The woman who stopped Egypt's brutal 'virginity tests'

 

Sarah El Deeb
Wednesday 28 December 2011 01:00
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Samira Ibrahim, 25, spoke out against the treatment she
received after being arrested
Samira Ibrahim, 25, spoke out against the treatment she received after being arrested

Egypt's military rulers were ordered yesterday to stop the use of "virginity tests" on female detainees after one of the women subjected to the test took them to court.

The virginity test allegations first surfaced after a March 9 rally in Cairo's Tahrir Square that turned violent when men in plainclothes attacked protesters, and the army cleared the square by force. The rights group Human Rights Watch said seven women were subjected to the tests.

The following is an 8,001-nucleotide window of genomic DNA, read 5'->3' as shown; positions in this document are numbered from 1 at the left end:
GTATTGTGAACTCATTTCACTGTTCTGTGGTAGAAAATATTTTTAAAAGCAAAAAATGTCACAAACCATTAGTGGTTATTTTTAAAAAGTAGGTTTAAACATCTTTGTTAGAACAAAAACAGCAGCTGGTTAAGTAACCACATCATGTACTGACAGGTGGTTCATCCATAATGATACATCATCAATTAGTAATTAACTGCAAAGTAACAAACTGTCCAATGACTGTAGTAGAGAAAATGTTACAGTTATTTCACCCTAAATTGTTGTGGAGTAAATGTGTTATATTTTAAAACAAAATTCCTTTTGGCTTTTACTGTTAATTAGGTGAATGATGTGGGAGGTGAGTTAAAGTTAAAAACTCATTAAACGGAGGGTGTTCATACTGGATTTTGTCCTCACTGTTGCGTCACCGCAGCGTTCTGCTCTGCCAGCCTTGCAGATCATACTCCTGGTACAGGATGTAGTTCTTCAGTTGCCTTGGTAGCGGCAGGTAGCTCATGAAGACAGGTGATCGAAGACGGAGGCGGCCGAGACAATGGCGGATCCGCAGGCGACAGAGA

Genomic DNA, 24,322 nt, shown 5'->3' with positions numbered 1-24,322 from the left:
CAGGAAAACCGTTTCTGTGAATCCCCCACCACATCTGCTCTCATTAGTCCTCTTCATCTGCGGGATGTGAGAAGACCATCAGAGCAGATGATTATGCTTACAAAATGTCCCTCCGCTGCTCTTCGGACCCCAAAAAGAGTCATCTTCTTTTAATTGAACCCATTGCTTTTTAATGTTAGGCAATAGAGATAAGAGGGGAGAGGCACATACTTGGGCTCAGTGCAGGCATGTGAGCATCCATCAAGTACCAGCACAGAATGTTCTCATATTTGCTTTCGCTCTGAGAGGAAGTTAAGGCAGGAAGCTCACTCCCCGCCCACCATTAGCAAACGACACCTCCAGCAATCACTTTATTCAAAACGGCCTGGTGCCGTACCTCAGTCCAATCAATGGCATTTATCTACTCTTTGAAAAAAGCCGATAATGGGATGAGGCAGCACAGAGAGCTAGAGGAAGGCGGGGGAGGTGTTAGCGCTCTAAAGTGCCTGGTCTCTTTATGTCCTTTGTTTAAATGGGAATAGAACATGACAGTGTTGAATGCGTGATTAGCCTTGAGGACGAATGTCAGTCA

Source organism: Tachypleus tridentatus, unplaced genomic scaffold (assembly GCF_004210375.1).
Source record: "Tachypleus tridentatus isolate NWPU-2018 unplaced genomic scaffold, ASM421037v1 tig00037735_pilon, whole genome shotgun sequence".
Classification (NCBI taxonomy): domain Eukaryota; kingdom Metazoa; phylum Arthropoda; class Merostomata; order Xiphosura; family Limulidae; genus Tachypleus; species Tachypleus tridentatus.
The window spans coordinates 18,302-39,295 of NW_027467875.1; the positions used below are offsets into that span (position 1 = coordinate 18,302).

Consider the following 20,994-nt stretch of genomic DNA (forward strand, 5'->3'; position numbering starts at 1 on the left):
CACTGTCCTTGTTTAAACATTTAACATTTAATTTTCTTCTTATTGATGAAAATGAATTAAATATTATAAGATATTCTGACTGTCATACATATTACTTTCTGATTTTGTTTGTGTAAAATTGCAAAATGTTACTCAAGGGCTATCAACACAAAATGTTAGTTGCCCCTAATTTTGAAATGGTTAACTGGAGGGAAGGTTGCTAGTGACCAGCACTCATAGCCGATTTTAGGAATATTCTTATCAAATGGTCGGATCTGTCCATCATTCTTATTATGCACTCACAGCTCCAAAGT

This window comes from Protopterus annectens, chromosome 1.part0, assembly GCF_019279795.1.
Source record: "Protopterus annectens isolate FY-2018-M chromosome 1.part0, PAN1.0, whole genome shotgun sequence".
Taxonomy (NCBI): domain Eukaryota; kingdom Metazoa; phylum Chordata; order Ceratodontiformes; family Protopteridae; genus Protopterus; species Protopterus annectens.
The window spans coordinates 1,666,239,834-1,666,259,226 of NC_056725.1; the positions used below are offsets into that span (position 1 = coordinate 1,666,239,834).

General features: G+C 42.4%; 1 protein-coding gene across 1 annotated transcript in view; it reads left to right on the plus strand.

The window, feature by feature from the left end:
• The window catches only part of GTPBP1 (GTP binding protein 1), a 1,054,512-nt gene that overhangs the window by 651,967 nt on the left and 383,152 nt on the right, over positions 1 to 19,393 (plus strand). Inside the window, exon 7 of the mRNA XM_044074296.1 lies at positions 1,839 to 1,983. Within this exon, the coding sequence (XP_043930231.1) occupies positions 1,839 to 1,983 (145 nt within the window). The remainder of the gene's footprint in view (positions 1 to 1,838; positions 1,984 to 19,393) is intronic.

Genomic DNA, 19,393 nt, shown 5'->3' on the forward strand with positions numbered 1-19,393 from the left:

"This is a case for all the women of Egypt, not only mine," said Samira Ibrahim, 25, who was arrested and then spoke out about her treatment. Ms Ibrahim filed two suits against the practice, one demanding it be banned and another accusing an officer of sexual assault. She was the only one to complain publicly about a practice that can bring shame upon the victim in a conservative society.

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